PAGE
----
Also, starting in 2H there will be a notable favorable change in capacity for footwear production (and prices) in China, which should ease margin compares. Let's also not forget the Foot Locker factor. Brand new CEO coming from JC Penney where he was President and head of merchandising. Every vendor was at his mercy. Now he comes in to a smaller box where one vendor accounts for over 50% of sales. Not a good setup... His first move will be to sit down with every vendor and find ways to optimize his shoe wall. That means more Under Armour as FL will want to be in the pole position for driving starting a partnership not unlike what DKS and UA had in apparel off-mall. I can't imagine that these are consensus ideas.
The bottom line is that we get to UA beating the quarter by a couple pennies, and earning $0.88 for this year in both EPS and FCF/share, and then $1.10 and $1.35 in 2010 and 2011, respectively. A mid-teens grower this year and 20-25% the two years thereafter? Yeah, I'll stomach a multiple starting with a 2-handle for that. Mind you, this is $1.2bn in revs which only represents 3% share of the relevant footwear market (Adi is 6%, Reebok = 4%, Puma = 3%, Asics and New Balance range between 6-8%). It also assumes very little success driving a women's business and International presence.
As for the quarter, when I add up all the puts and takes on sentiment, my sense is that a beat (or any bit of positive news) will disproportionately boost the stock as opposed to how much a miss would hurt.
German Factory Orders and Industrial Output Improve
If you've been following our work you'll know we have a bullish bias on countries with economic leverage and a bearish stance on countries with financial leverage. As it relates to Europe we've seen a number of countries that have underperformed due to the latter, including (but not limited to) Switzerland, the UK, Spain, and Italy in 2009; and we expect this trend to continue well into next year-with budget deficit rising, access to credit should tighten, which will be prohibitive to growth.
Conversely, Germany occupies a spot on a small list of European countries we're incrementally bullish on. The DAX has yet to show signs of real positive returns this year, currently hovering at -3% YTD, yet German Chancellor Angela Merkel and her economic team have shown strong leadership in adequately stimulating the economy while not overextending debt levels. This should be a huge benefit on the TAIL to growth. Approval of her management is confirmed by the most recent Forsa poll that places support for her party, the CDU, at 37%, up one point from the previous week's reading and increasing her party's spread over its rival, the Social Democrats, to 16 percentage points.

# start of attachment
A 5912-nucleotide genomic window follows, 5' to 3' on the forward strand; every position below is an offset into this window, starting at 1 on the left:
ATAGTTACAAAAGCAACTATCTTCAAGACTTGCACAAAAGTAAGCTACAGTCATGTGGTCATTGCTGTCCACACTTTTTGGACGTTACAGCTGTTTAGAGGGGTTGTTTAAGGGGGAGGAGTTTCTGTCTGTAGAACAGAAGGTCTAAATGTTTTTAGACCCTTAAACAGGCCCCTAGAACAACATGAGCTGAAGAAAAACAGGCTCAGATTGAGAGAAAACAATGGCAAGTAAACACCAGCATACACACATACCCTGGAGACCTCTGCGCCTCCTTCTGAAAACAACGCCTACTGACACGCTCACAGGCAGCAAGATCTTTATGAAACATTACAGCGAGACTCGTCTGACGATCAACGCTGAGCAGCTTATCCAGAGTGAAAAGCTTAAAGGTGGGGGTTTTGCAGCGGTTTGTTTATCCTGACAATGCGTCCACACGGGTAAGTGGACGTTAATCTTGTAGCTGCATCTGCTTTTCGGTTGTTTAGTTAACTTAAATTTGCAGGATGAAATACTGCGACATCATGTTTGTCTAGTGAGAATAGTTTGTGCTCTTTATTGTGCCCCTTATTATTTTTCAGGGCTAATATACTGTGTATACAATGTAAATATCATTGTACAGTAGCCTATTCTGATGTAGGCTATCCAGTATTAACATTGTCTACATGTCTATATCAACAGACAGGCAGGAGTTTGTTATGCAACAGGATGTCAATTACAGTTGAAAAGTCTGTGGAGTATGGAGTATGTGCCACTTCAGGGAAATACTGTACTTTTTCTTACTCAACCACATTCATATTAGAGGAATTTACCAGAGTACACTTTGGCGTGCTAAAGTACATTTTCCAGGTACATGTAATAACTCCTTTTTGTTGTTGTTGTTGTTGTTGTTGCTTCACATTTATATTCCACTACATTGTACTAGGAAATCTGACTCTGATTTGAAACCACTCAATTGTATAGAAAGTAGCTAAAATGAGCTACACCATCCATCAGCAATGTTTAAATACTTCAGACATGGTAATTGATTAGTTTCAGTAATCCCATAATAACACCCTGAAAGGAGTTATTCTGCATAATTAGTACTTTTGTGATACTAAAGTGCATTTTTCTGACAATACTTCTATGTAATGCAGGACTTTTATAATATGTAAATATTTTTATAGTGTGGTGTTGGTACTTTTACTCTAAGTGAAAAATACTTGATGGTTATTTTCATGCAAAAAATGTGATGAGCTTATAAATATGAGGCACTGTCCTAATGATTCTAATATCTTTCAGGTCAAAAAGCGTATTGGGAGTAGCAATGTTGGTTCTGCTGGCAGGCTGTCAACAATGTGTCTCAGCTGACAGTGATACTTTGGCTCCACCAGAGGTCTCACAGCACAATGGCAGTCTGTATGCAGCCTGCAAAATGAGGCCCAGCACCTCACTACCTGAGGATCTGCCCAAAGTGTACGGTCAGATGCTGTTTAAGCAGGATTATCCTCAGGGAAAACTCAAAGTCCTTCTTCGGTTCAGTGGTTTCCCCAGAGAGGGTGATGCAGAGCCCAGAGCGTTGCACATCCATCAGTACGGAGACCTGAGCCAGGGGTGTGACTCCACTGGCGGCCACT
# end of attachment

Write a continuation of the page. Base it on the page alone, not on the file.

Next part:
Fundamentally we're starting to see signs that economy is bottoming out. As a leading economic indicator German factory orders increased 4.4% in May on a monthly basis, as reported yesterday by the Economy Ministry in Berlin. The reading was the biggest gain since June 2007 and nine times the 0.5% increase forecasted by surveyed economists. Today the Ministry reported that industrial production rose 3.7% from April; you'll notice from the chart below that industrial production on a year-over-year comparison is bottoming out and showing signs of positive momentum.
The improvement can be attributed in part to the stimulus from the eco premium for scrapped cars, which has been so popular it's oversubscribed, and the income-enhancing measures of the stimulus package, including: cuts in income tax and increases in child benefits. As these benefits work through the system we expect consumer spending to improve. Already we've seen sequential improvement in forward-looking consumer, business, and investor confidence.
Exports still look battered on a year-over-year comparison (May data is out tomorrow), yet the increase in factory orders is decidedly bullish if the trend can continue. The report showed that demand from outside the Eurozone gained 8.2% and domestic demand improved 3.9%. With the Ministry revising April's reading to an increase of 0.1% from unchanged, factory orders have increased over the last three months.
Exports, which make up nearly half of total German GDP, could remain a stumbling block in the near term as global demand is still depressed, yet we believe that Germany's significant industrial capacity gives it a structural advantage over its European peers moving into 2010.